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While this definitely has some of the typical characteristics that you’d expect to find in a herbal tisane, there are some characteristics I definitely did not expect to find, nor have I ever really experienced an herbal quite like this. The overall experience was very woody and reminded me of a taste similar to holy basil (tulsi), an ayurvedic herb used in Indian herbal medicine for stress and depression. The ingredients listed are chrysanthemum, lavender, notoginseng, and osmanthus. Notoginseng is an herb in the same genus of ginseng, it’s scientific name, Panax Notoginseng means “cure all”. Notoginseng is grown only in the Yunnan providence of China and is commonly used in traditional Chinese medicine. Chrysanthemum, commonly known as the mum, or if you’re familiar with Billy the Exterminator, a cure all for exterminating bees, is claimed to rejuvenate the brain and calm the nerves. That it did. Lavender is a common herb used for relaxation and headaches and Osmnathus is for relieving stress.

While these herbs seem like a well thought over choice for a tea called A Touch of Zen, I’m not quite sure if my taste buds enjoyed the zen experience. I followed the directions and brewed the tea at 10 minutes with 1 cup of boiling water. At 10 minutes the taste was very woody, earthy and almost toasty, kind of reminded me of patchouli. The consistency of the tea bag was the characteristic I did not expect to find. Upon squeezing the bag out into the cup I found myself squeezing a bag full of what looked like herbal muck, to put it nicely.

Squeezing the bag was the most unenjoyable part, until I decided to follow Nucha’s instructions and left the bag in. At 15 minutes the tea began to take on a more holy basil taste, stronger and woodier. At 20 minutes the taste was practically unbearable. It suddenly turned very bitter and I couldn’t even bring myself to finish the cup.

Overall, this herbal tea did give me a sense of relaxation which it claimed, though the only way I would choose to drink it is steeped at 10 minutes with honey. To get the most out of this tisane, I would strongly advise not leaving the bag in.

— To purchase Nucha Tea A Touch of Zen, or for more specific information on ingredients or the story behind this particular tea, click here to go directly to the manufacturer's web site.

Teaviews Member: Samantha Samantha
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Review: T-oolongtea.com Honey Beauty Oolong

Oolong Tea, T-OolongTea.com No Comments »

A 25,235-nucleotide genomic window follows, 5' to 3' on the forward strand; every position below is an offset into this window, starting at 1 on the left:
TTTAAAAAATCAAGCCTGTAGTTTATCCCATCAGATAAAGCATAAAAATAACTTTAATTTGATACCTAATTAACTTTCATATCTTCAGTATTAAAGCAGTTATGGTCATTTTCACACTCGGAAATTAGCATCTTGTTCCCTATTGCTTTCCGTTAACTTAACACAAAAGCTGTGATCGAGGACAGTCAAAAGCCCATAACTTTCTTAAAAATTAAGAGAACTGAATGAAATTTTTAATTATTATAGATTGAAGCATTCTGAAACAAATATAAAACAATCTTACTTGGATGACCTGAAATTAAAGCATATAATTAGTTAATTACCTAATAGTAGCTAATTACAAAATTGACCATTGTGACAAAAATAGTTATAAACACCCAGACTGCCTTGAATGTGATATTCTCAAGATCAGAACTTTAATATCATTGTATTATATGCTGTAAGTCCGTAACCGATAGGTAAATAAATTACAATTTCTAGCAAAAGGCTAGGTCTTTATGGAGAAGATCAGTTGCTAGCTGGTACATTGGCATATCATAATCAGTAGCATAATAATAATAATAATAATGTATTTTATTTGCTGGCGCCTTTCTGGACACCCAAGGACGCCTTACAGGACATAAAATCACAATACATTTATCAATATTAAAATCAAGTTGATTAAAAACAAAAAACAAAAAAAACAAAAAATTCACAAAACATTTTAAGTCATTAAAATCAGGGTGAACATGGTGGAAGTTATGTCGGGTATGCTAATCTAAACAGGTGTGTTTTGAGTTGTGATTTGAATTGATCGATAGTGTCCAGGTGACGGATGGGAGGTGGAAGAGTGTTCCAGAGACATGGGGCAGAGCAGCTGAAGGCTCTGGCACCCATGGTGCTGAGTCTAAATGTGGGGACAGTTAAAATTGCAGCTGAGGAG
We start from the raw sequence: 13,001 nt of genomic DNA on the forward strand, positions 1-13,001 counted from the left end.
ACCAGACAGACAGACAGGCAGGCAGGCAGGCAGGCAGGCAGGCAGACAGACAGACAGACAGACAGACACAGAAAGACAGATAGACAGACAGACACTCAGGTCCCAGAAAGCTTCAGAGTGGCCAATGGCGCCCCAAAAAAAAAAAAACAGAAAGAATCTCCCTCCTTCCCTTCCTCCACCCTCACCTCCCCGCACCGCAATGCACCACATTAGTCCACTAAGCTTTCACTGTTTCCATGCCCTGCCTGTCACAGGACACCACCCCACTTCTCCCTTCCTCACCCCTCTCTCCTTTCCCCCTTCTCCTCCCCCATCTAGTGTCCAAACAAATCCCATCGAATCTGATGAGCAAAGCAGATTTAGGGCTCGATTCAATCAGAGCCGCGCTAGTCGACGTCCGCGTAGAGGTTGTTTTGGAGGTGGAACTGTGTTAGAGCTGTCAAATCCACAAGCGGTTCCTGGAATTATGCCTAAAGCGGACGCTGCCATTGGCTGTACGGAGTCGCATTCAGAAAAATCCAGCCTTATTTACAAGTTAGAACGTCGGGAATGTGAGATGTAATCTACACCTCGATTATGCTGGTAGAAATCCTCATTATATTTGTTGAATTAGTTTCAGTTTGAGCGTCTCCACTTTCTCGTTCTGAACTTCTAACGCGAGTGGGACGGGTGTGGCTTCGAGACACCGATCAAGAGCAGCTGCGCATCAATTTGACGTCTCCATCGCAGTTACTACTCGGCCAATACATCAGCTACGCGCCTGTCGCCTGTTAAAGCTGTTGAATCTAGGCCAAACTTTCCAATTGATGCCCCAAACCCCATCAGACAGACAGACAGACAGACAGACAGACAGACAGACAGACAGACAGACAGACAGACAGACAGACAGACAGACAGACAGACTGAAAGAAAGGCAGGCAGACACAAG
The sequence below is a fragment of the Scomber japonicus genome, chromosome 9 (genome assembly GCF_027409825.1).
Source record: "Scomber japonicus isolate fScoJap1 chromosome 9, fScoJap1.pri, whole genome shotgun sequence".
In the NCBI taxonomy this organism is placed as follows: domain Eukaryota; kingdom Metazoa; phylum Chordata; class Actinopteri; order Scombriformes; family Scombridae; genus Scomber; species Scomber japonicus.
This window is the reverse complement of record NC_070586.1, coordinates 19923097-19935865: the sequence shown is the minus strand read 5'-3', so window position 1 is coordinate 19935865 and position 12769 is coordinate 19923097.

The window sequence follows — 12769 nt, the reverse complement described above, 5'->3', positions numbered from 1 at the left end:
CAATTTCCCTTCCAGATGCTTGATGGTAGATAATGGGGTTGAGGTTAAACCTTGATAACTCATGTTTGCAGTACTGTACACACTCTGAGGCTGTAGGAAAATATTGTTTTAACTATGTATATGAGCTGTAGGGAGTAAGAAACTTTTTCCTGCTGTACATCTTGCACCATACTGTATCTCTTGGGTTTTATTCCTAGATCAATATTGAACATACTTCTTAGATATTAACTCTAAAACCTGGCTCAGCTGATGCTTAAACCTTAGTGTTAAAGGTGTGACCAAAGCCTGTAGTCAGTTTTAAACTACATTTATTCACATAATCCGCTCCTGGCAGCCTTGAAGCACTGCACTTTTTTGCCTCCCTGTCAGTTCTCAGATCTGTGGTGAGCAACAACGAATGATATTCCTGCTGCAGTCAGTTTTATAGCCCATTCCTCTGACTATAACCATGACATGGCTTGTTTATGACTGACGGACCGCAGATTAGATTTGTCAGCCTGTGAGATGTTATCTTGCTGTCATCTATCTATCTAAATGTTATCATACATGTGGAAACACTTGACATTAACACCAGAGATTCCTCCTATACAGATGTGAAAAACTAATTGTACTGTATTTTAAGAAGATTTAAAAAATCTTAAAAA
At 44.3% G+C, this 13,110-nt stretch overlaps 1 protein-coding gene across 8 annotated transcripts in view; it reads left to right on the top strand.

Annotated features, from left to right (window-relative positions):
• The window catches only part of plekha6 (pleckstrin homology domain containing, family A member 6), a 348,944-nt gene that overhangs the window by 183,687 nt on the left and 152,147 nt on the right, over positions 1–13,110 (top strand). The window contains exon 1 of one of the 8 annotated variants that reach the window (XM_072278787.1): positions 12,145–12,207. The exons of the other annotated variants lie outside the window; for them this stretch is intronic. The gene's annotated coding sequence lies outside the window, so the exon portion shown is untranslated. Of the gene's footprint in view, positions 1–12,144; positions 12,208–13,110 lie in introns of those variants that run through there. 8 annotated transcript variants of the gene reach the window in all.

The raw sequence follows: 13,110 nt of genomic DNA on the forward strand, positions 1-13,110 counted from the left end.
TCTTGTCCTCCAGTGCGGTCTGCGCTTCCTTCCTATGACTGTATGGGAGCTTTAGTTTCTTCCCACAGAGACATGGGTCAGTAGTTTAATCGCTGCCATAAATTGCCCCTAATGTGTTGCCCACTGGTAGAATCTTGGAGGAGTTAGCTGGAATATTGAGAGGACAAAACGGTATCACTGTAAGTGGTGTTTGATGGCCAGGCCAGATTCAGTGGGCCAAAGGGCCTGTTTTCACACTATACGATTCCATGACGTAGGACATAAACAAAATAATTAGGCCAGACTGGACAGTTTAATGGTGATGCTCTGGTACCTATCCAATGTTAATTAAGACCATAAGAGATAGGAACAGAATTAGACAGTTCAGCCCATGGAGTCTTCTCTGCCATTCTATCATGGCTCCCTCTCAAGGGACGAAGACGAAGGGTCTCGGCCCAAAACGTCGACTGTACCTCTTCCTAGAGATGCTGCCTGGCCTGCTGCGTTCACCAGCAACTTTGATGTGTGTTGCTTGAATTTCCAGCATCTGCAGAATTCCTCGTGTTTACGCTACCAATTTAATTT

Sophie’s Teaview Snapshot
Thumbs up!"Full bodied yet light, this oolong strikes a great balance between fruit and grass notes. If you haven't tried leaf hopper-afflicted teas yet, this is a great place to start! "
Sophie’s Teaview: 8.4/10
Other Teaviews: CJ gave it 9/10, Vanessa gave it 8.5/10
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This tea is in the same vein as Oriental Beauty oolongs, the leaves having been purposely exposed to the bites of leaf hoppers. The attack of these tiny insects changes the leaves’ chemistry to bring about more sweetness. It’s unclear exactly how Honey Beauty differs from the more common Oriental Beauty in terms of processing however. T-oolongtea’s website doesn’t really specify. Taking a look, the leaves are long and spidery. Most display a dark maroon colour, but some have pretty hints of green, tan or gold. Their aroma is faintly sweet and toasty.

Since the leaves are so fluffy, I aimed for 2 level teaspoonfuls. I steeped them in 8 ounces of water heated to 95 degrees Celsius for 3 minutes. The pale, tan-coloured cup has an aroma that reminds me of warm bread with ripe stone fruit. Taking a sip, the tea is smooth and herbaceous at first. There is a delicious tannic quality to the top notes of the brew that reminds me of Darjeelings, second flushes in particular. The tea becomes increasingly sweet and malty as it cools. This cinnamon-honey sweetness is present throughout each sip but it’s subtle and changes interestingly over time, eventually coming close to honeydew melon in flavour. The overall results make for a bright, generous, and unique cup that is easy to enjoy.

After a 4 minute-long steep, my second brewing is much deeper in colour. It still has a noticeable honey finish to it and a pleasant herbaceous kick. Otherwise the tea seems rather muted. I would try steeping the leaves a little longer next time – there seems to be little danger of the cup becoming bitter or astringent.

I managed to pull two more decent cups out of the leaves, both of which were nearly identical to the second brew. After a 5 and a half and an eight minute-long steep, these are simple, sweet and well rounded steeps.

Full bodied yet light, this oolong strikes a great balance between fruit and grass notes. The tannins of the initial cup give it a taste that is closer to a black tea than most oolongs. Reasonably priced, especially considering the longevity of the leaves, this tea provides lots of pesticide-free bang for your buck. If you haven’t tried leaf hopper-afflicted teas yet, this is a great place to start!